Approximately 20-30 percent of people with living with psoriasis will develop a second type of psoriasis called inverse psoriasis. Inverse psoriasis is more common in people who are overweight or have excess skin folds and is often seen in the armpits, groin or under the breasts. Inverse psoriasis causes skin lesions that are often smooth and shiny and may be red, purple or brown in color. 

Another type of psoriasis is called pustular psoriasis, aptly named for the pus filled bumps it causes. This type of psoriasis can be widespread, causing red, scaly bumps that can often be dangerous if left untreated. Pustular psoriasis may also cause fever, chills, dehydration, muscle weakness and a rapid pulse. Approximately 3% of people with plaque psoriasis will develop pustular psoriasis, though it's rarely seen in children. 

The rarest form of psoriasis is erythrodermic psoriasis which causes a widespread red rash to form over most of the body. Erythrodermic psoriasis is aggressive and inflammatory and can be dangerous if left untreated as it may affect your ability to regulate your body temperature and fluid balance. Nail changes are common with erythrodermic psoriasis. Approximately 1-2% of people with psoriasis have erythrodermic psoriasis.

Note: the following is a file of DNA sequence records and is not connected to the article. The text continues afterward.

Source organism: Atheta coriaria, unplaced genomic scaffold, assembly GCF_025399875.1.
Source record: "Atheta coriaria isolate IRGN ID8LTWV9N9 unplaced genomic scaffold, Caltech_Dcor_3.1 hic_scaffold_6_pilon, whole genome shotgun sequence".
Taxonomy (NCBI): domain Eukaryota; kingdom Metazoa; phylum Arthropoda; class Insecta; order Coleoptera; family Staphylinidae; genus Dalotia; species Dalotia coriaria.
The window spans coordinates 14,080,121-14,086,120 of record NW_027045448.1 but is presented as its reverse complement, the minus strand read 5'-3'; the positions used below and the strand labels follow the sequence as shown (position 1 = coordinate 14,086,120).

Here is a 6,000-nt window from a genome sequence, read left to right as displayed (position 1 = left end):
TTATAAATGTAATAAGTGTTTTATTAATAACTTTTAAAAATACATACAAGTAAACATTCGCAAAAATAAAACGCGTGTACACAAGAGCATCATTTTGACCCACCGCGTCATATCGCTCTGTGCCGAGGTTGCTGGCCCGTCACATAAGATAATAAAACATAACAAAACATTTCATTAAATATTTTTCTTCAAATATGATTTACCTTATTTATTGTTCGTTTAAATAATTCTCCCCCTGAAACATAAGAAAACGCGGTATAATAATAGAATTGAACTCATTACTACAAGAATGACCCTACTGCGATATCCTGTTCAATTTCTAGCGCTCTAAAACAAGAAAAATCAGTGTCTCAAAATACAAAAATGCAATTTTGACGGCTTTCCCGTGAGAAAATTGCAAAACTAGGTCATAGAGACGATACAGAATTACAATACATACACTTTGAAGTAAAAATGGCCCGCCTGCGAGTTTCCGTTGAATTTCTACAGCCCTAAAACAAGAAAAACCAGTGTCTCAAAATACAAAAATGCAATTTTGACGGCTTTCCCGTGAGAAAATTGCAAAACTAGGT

Diagnosing Psoriasis

    If your dermatologist suspects you have psoriasis they will exam your skin, nails and scalp to look for signs of the disease. They will also take an oral history from you asking about your symptoms such as dry itchy skin, yellowing nails or nail pain, if you've recently had any type of infection and if you have any blood relatives who have psoriasis. Your dermatologist may also ask about any joint pain, stiffness and swelling, especially upon waking up. 

    In most cases your dermatologist can make a diagnosis just by looking at your skin, however they will sometimes perform a skin biopsy, sometimes referred to as a "punch biopsy" to rule out similar skin conditions such as eczema. There are no blood tests to confirm the diagnosis of psoriasis.